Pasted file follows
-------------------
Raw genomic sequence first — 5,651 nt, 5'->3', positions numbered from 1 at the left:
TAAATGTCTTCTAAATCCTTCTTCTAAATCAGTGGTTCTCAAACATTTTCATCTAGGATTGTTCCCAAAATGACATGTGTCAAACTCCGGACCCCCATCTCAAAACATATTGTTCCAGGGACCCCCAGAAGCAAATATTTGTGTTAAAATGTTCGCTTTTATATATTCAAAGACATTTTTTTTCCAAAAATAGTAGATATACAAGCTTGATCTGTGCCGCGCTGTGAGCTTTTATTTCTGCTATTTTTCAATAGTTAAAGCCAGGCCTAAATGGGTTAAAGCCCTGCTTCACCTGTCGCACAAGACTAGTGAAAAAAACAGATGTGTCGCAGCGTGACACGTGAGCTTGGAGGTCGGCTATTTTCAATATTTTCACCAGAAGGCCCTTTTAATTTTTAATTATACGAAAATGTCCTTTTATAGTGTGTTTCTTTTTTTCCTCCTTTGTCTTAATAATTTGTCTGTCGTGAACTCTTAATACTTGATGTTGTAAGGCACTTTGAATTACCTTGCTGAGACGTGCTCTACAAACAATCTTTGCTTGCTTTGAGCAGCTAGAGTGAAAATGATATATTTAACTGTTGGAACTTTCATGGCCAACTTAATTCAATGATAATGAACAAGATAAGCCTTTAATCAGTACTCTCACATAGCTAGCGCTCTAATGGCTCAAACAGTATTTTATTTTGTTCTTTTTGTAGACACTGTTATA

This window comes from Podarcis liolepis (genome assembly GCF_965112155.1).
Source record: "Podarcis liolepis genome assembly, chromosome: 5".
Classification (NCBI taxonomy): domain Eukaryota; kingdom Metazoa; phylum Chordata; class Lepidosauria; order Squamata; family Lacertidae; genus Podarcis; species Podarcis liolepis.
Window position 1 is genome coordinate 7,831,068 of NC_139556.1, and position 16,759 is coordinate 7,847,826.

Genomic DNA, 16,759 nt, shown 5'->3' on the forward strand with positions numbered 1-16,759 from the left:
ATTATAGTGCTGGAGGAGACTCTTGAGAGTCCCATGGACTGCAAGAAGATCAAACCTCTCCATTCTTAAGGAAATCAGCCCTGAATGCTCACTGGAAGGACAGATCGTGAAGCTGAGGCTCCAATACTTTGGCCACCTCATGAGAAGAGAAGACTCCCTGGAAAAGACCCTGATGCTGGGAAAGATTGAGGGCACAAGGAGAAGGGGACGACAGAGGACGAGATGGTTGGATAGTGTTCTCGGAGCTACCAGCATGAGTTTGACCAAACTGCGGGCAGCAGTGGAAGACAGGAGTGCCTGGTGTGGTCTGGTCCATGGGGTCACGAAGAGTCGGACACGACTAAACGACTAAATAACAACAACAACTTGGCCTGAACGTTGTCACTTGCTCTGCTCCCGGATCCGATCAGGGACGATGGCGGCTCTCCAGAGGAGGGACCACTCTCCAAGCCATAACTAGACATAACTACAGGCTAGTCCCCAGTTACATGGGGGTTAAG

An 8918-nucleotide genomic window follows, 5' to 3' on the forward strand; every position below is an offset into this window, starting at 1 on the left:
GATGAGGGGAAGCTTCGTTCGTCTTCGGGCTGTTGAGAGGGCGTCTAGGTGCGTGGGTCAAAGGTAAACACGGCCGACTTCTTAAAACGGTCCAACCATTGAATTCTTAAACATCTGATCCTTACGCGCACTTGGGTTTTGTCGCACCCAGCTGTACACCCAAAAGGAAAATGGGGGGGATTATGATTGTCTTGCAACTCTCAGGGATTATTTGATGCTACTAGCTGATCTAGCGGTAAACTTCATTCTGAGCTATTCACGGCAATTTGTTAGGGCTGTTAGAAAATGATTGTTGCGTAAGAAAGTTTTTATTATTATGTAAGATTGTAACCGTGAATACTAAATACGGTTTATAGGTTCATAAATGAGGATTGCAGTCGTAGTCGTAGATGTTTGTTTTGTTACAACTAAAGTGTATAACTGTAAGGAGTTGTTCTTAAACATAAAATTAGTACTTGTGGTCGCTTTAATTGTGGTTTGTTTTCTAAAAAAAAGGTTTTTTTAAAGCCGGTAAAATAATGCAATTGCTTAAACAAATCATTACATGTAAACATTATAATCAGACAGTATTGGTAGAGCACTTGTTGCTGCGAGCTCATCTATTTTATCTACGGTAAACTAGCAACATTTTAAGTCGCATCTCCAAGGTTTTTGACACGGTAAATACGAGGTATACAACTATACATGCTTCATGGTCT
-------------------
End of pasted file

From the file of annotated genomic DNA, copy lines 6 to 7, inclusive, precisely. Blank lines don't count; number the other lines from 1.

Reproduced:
Window position 1 is genome coordinate 7,831,068 of NC_139556.1, and position 16,759 is coordinate 7,847,826.

Genomic DNA, 16,759 nt, shown 5'->3' on the forward strand with positions numbered 1-16,759 from the left: